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Selective successional transport of bacterial populations from rooted agricultural topsoil to deeper layers upon extreme precipitation events
- Zhang, Lu, Lehmann, Katharina, Totsche, Kai Uwe, Lueders, Tillmann
- Soil biology & biochemistry 2018 v.124 pp. 168-178
- Arthrobacter globiformis, Bradyrhizobiaceae, Chitinophagaceae, Sphingomonadaceae, bacteria, carbon, carbon sinks, corn, groundwater, lysimeters, microbial activity, mineral soils, organic matter, rain, rhizosphere, root systems, roots, seepage, snowmelt, summer, topsoil, winter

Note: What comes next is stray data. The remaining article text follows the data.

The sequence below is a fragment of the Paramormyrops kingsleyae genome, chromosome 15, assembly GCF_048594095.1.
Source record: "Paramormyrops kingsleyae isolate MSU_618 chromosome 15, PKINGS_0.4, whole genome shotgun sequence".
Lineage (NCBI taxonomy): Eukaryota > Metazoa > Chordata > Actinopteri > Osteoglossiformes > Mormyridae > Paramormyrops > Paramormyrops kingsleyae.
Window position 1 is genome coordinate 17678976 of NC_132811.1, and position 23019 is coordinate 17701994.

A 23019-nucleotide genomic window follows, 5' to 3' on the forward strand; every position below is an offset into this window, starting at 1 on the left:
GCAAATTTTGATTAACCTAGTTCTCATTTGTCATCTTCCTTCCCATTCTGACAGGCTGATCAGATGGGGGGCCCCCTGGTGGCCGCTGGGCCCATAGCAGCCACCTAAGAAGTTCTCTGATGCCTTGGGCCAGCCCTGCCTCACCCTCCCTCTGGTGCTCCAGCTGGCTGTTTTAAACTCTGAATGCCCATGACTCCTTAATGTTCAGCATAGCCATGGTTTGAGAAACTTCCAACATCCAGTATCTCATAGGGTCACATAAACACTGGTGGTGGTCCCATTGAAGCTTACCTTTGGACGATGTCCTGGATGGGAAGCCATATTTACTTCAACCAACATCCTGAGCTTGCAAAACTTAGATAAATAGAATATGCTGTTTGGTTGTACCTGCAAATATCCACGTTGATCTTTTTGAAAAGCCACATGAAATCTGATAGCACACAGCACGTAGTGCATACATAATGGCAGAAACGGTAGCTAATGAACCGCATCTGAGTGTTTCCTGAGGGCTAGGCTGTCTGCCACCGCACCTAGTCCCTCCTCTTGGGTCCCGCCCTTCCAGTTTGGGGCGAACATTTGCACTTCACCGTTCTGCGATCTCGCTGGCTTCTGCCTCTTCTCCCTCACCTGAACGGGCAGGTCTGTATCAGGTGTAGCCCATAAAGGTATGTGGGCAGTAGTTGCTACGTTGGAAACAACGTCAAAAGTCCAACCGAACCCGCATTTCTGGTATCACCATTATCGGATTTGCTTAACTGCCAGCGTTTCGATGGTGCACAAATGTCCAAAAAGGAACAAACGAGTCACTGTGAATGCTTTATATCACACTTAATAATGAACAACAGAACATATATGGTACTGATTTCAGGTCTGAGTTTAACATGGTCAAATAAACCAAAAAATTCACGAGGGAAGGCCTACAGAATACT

- Substantial amounts of organic matter are mobilized from upper soil layers during extreme precipitation events. This results in considerable fluxes of carbon from plant-associated topsoil to deeper mineral soil and to groundwater. Microbes constitute an important part of this mobile organic matter (MOM) pool. Previous work has shown that specific bacteria associated with the rhizosphere of decaying maize roots were selectively transported with seepage water upon snowmelt in winter. However, effective mechanisms of mobilization and also possible distinctions to microbial transport for living root systems remain poorly understood. In the present study, bacteria in seepage water were sampled from lysimeters at an experimental maize field after extreme rain events in summer. We show that a distinctive subset of rhizoplane-associated bacterial populations was mobilized after summer rain, especially including abundant members of the Bacteroidetes, representing a microbial conduit for fresh plant-derived carbon inputs into deeper soil layers. Marked distinctions of seepage communities were not observed between lysimeters with a different relative contribution of preferential vs. matrix flow. Time-resolved analyses of seepage water during an artificial rain event revealed temporal patterns in the mobilization of certain lineages, with members of the Chitinophagaceae, Sphingomonadaceae, and Bradyrhizobiaceae preferentially mobilized in early and late seepage fractions, and members of the candidate phyla Parcubacteria and Microgenomates mobilized mostly in intermediate fractions. While average bacterial cell counts were at ∼10⁷ ml⁻¹ in seepage water, the recovery of amended fluorescently labeled cells of Arthrobacter globiformis was low (0.2–0.6%) over seepage events. Still, mobilized bacteria clearly have the potential to influence bacterial activities and communities in subsoils. These findings demonstrate that dynamic hydraulic events must be considered for a better understanding of the connectivities between microbial populations and communities in soil, as well as of the links between distinct carbon pools over depth.